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Insurance scheme could ‘pull the rug’ from festivals, says Culture Minister

Culture Minister Caroline Dinenage has defended the decision not to introduce a Government-backed insurance scheme for music festivals (Dominic Lipinski/PA)
Culture Minister Caroline Dinenage has defended the decision not to introduce a Government-backed insurance scheme for music festivals (Dominic Lipinski/PA)

Culture Minister Caroline Dinenage has defended the decision not to introduce a Government-backed insurance scheme for music festivals, saying she does not want to give the sector confidence before “pulling the rug out from underneath them again”.

UK event organisers and campaign groups have said a major barrier to festivals taking place this summer is a commitment from the Government to provide indemnity for the industry in case of coronavirus-forced cancellations.

Appearing at the closing session of the Digital, Culture, Media and Sport (DCMS) Committee inquiry into the challenges faced by the festival circuit, Ms Dinenage told MPs she is not prepared to announce an insurance scheme while substantial uncertainty remains around live events.

Ed Sheeran sells artwork for charity
Ed Sheeran performs at Glastonbury in 2017 (Yui Mok/PA)

She said: “The fact is, chairman, as the minister responsible for this I would much rather be able to make an announcement when I am absolutely certain things can go ahead, or at least in a much better sense of predictability that things can go ahead, than announce an indemnity scheme, give people the confidence in order to pull the rug out from underneath them again. I just wouldn’t be prepared to do that.”

Ms Dinenage said that, due to the pandemic, “certainty and predictability” have become like “magical unicorns”.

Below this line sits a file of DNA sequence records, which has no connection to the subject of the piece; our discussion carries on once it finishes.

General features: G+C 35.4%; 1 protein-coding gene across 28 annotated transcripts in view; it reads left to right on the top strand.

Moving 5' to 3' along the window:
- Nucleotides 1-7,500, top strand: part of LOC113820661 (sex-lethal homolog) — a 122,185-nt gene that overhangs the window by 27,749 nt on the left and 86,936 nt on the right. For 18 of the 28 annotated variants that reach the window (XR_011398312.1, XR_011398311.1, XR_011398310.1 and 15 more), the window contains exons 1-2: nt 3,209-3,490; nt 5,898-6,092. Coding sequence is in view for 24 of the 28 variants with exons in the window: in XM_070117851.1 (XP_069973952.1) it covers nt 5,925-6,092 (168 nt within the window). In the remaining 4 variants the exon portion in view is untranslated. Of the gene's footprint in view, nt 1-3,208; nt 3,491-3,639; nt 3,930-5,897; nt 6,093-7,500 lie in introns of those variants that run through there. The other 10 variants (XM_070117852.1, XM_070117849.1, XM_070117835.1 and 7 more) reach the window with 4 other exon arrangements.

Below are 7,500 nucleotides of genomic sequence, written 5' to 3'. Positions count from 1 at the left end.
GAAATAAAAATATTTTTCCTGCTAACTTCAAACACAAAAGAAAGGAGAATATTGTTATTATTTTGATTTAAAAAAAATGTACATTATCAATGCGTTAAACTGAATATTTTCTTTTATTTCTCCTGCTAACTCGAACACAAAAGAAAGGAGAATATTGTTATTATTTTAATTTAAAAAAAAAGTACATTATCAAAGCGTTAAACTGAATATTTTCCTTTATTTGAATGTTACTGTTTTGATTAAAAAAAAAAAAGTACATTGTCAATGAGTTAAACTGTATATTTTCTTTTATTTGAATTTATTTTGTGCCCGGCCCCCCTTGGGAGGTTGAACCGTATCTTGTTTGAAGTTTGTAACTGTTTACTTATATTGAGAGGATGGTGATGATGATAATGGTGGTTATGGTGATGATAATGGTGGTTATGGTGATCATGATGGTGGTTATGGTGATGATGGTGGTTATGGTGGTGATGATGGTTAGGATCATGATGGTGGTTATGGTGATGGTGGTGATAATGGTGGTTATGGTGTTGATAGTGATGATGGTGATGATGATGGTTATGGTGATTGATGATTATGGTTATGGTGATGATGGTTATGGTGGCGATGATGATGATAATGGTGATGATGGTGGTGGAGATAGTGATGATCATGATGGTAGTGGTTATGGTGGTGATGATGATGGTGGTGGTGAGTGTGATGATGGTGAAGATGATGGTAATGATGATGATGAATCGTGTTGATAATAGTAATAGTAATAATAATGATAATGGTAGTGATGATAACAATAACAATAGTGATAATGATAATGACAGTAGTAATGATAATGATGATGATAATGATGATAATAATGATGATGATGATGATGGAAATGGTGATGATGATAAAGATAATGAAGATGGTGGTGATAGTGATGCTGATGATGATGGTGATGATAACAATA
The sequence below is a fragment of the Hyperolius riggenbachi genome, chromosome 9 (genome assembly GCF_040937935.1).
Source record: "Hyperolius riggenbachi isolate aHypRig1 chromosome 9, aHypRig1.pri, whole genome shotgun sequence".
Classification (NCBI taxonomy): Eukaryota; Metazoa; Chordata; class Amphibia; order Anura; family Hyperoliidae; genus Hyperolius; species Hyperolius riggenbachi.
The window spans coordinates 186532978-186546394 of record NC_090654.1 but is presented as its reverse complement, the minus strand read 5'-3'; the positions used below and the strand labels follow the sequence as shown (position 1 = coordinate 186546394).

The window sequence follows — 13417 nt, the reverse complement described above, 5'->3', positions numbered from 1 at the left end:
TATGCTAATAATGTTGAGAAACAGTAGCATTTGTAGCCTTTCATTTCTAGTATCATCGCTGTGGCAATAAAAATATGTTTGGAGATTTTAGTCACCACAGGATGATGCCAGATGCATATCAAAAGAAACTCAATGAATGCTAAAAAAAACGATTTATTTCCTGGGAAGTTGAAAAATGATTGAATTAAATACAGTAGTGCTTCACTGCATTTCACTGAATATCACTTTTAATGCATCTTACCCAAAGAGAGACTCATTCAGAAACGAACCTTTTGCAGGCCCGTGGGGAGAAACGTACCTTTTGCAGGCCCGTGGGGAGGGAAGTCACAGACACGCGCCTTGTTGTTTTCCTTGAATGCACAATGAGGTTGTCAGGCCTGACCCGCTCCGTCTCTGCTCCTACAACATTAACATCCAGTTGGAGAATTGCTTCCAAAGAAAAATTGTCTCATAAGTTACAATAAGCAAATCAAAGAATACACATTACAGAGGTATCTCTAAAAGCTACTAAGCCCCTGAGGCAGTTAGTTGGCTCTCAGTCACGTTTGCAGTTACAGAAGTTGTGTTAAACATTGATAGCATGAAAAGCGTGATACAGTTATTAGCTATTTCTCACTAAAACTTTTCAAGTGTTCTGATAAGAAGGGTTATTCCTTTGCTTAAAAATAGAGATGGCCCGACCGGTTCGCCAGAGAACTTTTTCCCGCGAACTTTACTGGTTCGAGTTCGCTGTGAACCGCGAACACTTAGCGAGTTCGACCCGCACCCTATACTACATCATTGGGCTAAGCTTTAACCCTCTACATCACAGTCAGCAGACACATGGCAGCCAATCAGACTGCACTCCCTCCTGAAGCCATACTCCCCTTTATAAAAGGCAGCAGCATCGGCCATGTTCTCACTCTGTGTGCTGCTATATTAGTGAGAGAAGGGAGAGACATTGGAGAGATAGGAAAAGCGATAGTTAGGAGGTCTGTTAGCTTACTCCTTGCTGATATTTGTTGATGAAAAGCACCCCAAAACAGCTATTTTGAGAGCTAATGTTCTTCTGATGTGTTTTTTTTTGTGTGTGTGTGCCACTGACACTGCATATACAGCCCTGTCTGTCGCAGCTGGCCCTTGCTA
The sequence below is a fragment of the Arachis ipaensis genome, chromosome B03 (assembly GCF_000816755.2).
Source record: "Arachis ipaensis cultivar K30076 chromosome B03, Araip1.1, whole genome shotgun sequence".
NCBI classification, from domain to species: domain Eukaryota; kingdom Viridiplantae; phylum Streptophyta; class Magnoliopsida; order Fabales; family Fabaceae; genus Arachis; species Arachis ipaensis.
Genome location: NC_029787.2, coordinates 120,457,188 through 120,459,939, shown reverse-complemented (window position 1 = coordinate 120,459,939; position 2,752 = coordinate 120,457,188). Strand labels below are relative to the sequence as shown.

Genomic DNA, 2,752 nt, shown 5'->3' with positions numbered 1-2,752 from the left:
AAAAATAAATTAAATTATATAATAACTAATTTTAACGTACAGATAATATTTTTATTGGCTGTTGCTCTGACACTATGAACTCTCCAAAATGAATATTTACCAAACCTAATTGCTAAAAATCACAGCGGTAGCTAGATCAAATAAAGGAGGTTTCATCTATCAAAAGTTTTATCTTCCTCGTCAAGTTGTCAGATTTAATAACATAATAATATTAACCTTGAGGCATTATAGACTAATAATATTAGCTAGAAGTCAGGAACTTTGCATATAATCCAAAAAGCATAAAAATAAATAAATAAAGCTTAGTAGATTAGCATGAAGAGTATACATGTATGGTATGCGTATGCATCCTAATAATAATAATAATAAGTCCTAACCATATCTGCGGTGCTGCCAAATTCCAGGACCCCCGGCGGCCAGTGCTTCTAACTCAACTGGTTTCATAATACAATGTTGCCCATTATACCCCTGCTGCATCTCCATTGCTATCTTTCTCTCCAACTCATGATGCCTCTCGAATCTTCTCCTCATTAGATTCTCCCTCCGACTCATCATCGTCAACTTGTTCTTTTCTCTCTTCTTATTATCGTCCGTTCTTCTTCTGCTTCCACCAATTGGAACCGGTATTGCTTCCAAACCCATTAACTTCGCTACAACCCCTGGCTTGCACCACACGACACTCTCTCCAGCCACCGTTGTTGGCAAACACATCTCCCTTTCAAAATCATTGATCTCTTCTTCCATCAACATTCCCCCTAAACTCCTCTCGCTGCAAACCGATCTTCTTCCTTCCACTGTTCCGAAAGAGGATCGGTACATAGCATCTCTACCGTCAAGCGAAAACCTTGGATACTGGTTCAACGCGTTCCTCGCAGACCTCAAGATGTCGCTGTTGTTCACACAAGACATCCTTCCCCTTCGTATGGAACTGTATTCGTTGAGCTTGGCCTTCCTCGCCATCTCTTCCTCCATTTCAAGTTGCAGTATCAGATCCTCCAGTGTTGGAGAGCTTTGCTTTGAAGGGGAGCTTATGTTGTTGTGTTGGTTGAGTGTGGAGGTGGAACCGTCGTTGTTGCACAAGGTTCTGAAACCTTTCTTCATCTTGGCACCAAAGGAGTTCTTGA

Last year, the Government introduced the Film and TV Production Restart Scheme, a £500 million scheme that was extended for six months in the Budget.

But the minister told MPs a similar scheme would not work for the music industry due to its dependence on live audiences as well as issues with when insurance money would be paid out.

She said: “Quite simply, for the reason that there are no live audiences in high-end film and TV production and that is where the risk is – moving large numbers of people around the country.”

Glastonbury Festival 2016 – Day 1
Festival-goers at Glastonbury in 2016 (Ben Birchall/PA)

The Government is running a series of pilot events during April and May with the aim of building scientific evidence to help guide the reopening of the live events industry.

However, Ms Dinenage said the “closest thing” to a major festival included in the pilot currently is a nightclub, which allows “free movement of people in an unfettered way”.

The minister said her team is meeting a “large festival organiser” at the moment to discuss possible further options.

She added: “We do plan to do a festival-type event.

“Clearly, one of the things we won’t be able to do is a very, very large multi-day music festival with an unstructured audience in the original April phase of pilots, because there are massive operational and ethical challenges to conducting something of that scale.”

Victoria MacCallum, head of policy for the creative industries at the Department for Digital, Culture, Media and Sport, said it is hoped an announcement about the range of pilots can be announced in the next week or so.

A number of major festivals, including Glastonbury and the Download Festival in Donington Park in Leicestershire, have already cancelled their 2021 events due to a range of challenges.

Some others have been able to reschedule until late summer or early autumn – Parklife in Manchester has moved its event from June to September.

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